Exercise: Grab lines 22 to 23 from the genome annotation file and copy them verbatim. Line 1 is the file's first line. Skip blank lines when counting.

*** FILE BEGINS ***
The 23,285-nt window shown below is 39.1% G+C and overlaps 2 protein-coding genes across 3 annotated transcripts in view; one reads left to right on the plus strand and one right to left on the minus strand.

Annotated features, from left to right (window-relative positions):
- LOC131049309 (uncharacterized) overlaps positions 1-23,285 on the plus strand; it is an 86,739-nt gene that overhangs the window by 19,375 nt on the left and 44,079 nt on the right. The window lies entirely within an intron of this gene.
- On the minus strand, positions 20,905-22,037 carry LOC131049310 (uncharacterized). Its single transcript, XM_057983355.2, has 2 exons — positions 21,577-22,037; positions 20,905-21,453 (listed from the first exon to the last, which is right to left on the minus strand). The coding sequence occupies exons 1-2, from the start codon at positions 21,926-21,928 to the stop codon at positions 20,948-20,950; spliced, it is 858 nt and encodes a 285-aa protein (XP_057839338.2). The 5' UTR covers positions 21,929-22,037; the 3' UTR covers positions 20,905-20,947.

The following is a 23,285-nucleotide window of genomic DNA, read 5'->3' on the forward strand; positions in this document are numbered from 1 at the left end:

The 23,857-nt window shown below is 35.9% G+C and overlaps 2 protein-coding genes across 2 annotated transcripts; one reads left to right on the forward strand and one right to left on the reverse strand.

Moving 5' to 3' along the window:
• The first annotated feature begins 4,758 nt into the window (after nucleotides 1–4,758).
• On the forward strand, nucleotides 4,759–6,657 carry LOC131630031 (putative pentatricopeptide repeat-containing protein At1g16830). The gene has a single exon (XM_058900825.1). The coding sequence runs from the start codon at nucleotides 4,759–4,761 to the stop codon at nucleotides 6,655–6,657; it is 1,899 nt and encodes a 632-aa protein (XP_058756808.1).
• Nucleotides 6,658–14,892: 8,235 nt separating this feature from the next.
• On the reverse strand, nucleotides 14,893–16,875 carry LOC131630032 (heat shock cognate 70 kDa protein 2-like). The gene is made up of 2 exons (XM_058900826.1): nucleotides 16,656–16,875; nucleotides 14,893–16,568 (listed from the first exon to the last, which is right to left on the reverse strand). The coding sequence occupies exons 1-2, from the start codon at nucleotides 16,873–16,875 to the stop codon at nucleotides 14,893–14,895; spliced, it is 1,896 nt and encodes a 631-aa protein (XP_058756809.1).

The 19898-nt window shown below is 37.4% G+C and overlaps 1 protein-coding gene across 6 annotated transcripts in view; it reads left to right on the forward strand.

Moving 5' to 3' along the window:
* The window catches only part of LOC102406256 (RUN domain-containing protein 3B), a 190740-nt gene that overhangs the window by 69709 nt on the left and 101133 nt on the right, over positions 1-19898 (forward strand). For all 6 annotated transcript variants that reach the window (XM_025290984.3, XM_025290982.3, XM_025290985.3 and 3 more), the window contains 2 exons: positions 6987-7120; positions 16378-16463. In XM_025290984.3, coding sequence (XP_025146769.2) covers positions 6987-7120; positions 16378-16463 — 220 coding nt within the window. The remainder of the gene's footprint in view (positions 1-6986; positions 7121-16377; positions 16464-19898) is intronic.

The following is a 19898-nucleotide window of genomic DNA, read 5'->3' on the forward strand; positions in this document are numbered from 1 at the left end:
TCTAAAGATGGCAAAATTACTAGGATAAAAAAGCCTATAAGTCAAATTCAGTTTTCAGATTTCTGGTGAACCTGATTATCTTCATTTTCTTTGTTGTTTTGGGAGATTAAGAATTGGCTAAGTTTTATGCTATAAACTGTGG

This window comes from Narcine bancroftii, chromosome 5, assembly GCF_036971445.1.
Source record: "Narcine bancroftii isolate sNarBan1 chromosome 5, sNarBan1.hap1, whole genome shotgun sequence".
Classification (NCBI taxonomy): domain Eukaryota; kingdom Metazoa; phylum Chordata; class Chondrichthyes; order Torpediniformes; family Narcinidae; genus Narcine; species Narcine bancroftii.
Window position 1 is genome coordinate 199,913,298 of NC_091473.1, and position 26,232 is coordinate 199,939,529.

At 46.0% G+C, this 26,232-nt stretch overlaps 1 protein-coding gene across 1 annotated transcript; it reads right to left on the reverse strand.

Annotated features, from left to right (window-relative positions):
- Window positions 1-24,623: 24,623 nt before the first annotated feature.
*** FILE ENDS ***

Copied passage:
Annotated features, from left to right (window-relative positions):
- Window positions 1-24,623: 24,623 nt before the first annotated feature.